New article “Weaponizing Memes: The Journalistic Mediation of Visual Politicization” by Chris Peters from Roskilde University and Stuart Allan from Cardiff University develops the concept of “mimetic weaponization” for journalistic theory by focusing on the example case of Pepe the Frog, a meme widely used by alt-right.
The term meme originates from Richard Dawkins, who uses it as a parallel to gene in the realm of ideas. Contemporary use of meme refers to digital items sharing common characteristics that are used to make a point or a joke – often a picture with a text, or a series of images, a dialogue with shared elements making various points.
Memes often have a ‘base form’ or template, which is then adapted by the maker. The process where a certain image becomes a meme is termed ‘memeification’. Not all become viral but many do and then occupy mainstream spaces like social media.
Pepe the Frog was originally a character in Matt Furie’s webcomic Boys Club. The character and his catchphrase started developing memetic character when it was shared on internet platforms like 4chan often in association with alt-right ideology, much to the chagrin of the creator. When Pepe the Frog was becoming increasingly used for partisan political contexts, the meme was weaponized.
The meme was particularly common in 2016 in conjunction with Pro-Trump messages and afterwards, with alt-right proponents claiming a victory in the ‘meme war’ and mainstream media Washington Post lamenting US having elected ‘a meme’ with Trump.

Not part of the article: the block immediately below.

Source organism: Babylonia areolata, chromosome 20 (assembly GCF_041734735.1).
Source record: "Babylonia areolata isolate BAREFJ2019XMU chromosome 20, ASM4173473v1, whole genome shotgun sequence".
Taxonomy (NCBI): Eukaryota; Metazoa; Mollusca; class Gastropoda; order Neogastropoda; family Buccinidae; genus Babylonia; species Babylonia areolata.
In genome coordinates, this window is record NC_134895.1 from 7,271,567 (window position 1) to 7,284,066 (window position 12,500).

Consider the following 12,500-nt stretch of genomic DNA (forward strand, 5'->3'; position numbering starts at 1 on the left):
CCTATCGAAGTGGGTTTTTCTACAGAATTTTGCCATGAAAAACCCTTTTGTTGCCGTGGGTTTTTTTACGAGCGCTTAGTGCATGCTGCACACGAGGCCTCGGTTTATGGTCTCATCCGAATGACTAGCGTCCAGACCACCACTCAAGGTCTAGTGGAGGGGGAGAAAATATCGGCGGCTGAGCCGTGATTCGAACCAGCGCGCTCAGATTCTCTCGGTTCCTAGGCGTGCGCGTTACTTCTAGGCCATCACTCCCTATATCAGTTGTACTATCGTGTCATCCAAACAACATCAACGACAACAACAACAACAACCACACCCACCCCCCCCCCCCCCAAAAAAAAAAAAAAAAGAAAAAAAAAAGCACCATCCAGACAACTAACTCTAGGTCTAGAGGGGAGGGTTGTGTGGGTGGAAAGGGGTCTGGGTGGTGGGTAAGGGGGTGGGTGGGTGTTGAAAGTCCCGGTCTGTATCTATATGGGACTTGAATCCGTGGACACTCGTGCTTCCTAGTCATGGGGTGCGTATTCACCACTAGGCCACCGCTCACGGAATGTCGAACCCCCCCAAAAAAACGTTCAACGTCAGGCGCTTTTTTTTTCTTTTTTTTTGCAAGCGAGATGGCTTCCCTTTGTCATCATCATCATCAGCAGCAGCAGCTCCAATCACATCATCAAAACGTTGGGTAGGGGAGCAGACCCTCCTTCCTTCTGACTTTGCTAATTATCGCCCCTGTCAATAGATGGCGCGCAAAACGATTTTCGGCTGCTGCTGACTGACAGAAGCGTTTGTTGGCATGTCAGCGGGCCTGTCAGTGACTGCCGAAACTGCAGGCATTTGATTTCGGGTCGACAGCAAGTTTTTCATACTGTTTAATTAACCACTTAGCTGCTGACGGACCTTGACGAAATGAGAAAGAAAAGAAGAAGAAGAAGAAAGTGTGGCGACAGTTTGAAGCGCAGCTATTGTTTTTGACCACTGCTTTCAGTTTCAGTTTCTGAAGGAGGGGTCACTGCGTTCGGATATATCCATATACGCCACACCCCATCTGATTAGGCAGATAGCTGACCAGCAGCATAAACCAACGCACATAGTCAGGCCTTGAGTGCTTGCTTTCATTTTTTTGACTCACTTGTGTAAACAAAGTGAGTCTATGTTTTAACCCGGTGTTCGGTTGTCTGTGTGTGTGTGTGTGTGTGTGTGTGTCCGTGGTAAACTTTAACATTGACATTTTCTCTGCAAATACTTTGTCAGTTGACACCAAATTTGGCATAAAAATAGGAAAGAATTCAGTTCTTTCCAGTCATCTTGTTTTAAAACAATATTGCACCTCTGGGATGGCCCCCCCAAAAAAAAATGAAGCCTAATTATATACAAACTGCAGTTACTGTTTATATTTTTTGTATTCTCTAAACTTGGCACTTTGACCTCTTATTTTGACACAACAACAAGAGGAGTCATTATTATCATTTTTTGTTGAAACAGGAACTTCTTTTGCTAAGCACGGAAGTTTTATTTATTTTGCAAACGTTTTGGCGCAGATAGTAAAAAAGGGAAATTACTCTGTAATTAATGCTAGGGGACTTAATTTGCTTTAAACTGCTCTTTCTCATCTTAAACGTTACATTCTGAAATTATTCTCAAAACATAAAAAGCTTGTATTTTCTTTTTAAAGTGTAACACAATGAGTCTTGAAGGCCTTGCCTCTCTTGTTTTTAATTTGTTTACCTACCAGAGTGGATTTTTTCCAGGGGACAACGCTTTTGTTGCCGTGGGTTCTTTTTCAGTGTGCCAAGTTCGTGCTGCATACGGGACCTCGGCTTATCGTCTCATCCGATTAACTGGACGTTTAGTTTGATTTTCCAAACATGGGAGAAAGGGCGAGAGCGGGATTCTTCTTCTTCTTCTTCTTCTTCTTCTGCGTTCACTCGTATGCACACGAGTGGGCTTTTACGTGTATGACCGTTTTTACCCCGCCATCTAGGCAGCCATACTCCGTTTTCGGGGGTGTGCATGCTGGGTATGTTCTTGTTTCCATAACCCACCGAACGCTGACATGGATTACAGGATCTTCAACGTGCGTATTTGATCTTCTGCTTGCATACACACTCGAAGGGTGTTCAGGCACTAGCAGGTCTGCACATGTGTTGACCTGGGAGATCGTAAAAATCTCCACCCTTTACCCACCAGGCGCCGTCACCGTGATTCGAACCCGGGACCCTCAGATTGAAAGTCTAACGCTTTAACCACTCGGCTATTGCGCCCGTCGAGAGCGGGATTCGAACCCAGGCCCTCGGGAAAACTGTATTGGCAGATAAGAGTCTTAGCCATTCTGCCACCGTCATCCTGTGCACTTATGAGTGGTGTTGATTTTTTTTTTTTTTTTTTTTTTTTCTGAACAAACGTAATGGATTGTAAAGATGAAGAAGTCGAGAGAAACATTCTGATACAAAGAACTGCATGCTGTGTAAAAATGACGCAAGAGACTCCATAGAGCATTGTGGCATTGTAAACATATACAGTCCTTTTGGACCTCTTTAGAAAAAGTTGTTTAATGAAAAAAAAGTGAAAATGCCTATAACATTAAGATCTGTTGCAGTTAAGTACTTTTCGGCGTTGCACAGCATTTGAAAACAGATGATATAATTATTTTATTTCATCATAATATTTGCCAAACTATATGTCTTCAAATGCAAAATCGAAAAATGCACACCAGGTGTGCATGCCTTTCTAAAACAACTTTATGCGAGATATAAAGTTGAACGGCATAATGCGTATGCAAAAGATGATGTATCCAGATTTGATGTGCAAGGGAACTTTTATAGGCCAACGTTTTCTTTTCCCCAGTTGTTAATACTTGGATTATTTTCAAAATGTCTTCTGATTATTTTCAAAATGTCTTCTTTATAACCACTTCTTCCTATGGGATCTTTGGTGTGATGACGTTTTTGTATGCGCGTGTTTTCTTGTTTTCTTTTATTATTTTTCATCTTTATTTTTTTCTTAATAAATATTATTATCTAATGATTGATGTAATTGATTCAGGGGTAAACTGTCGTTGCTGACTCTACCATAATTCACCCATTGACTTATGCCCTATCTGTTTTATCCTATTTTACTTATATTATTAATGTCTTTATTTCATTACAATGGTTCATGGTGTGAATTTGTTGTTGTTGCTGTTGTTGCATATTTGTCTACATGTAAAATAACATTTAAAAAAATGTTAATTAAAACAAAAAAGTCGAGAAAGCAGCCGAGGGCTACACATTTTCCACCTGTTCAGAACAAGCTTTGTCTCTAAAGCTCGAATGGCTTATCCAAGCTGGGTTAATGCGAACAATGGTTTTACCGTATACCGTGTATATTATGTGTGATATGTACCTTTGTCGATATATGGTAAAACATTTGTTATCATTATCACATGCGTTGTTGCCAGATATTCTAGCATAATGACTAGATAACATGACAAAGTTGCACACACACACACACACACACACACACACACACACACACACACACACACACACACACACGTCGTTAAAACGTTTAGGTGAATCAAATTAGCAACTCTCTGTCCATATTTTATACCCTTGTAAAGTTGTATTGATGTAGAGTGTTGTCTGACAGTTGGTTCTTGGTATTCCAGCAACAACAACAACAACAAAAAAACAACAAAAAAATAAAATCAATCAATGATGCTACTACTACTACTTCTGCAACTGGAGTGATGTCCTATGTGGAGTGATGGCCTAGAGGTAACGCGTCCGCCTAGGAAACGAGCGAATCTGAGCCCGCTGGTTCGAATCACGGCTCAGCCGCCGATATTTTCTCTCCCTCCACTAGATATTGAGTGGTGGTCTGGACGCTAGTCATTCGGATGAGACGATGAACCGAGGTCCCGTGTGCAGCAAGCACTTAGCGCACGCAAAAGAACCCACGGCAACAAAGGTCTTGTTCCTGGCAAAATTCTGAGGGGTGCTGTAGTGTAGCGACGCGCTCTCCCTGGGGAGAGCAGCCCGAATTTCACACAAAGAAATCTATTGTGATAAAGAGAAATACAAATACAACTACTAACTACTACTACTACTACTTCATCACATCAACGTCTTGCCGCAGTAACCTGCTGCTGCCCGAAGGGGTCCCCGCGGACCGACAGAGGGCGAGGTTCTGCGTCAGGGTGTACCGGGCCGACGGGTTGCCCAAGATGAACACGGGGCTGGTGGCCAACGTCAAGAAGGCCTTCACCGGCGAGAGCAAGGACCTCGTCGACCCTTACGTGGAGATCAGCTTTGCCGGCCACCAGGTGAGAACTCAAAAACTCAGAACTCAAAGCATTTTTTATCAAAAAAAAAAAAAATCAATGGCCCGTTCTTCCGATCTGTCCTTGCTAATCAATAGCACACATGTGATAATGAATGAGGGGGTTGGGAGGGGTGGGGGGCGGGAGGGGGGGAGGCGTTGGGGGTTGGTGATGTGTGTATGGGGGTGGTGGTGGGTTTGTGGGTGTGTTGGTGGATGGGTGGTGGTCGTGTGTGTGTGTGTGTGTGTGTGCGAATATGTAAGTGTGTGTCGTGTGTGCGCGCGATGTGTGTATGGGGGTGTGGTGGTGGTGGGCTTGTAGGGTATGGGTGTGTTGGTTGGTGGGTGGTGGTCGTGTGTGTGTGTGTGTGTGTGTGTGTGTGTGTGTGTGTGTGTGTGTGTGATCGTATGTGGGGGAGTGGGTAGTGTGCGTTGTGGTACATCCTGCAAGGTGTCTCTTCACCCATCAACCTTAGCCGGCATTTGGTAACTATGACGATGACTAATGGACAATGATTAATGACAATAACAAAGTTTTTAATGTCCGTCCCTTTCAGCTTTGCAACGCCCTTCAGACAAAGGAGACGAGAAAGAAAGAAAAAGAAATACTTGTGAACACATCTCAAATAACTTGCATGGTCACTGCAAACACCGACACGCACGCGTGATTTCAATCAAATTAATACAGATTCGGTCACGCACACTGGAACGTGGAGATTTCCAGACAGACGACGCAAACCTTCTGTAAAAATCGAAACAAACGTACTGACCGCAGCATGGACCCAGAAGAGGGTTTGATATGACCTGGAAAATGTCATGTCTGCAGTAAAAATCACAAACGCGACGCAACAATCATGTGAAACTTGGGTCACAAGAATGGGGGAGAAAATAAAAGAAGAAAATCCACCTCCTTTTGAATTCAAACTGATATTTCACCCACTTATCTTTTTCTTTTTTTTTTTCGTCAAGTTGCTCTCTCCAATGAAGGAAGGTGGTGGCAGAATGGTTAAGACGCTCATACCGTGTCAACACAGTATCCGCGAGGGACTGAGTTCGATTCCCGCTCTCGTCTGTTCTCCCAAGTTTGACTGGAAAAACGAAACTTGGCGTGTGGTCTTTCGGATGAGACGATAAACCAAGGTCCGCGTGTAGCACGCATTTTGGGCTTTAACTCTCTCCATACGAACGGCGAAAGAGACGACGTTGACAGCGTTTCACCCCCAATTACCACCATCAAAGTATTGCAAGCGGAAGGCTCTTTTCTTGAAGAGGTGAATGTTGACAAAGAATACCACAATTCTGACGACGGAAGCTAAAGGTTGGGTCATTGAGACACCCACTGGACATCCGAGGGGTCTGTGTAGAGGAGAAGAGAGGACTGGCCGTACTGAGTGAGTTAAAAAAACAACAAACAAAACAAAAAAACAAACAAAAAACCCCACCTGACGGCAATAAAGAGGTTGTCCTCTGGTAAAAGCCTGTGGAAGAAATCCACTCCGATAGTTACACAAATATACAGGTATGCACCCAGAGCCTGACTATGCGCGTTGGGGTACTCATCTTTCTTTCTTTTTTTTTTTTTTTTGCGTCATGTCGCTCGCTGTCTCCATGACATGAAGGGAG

The author cautions against dismissively viewing the Frog as ‘just a right-wing meme’ and hereby underestimating the strategic intent in its usage in the information warfare. It is pointed out that the worrying thing is not the meme itself, but the amount of posters who use it and espouse anti-’liberal media’ ideology.
Since 2017, when Pepe the Frog was declared dead, he has nevertheless appeared as a face of the anonymous protester, such as with Hong Kong protesters. The meme has thus displayed polysemy or multi-accentuality, adapting to different contexts of use with different meanings. The less toxically political use has shown how a weaponized meme can be defanged .
Finally, the author concludes that digital journalism would benefit from a critical interrogation of mimetic weaponization by offering ways to identify and critique the ideological affiliations on social media platforms.
Thus digital journalism can avoid complicity in perpetuating prejudices in the name of ‘just for fun’ – the plausible denial employed by political meme makers.
The article “Weaponizing Memes: The Journalistic Mediation of Visual Politicization” by Chris Peters and Stuart Allan is in Digital Journalism. (Free access).
Kuva: Sparkpepe.jpg by theSpark.
License Wikimedia Commons.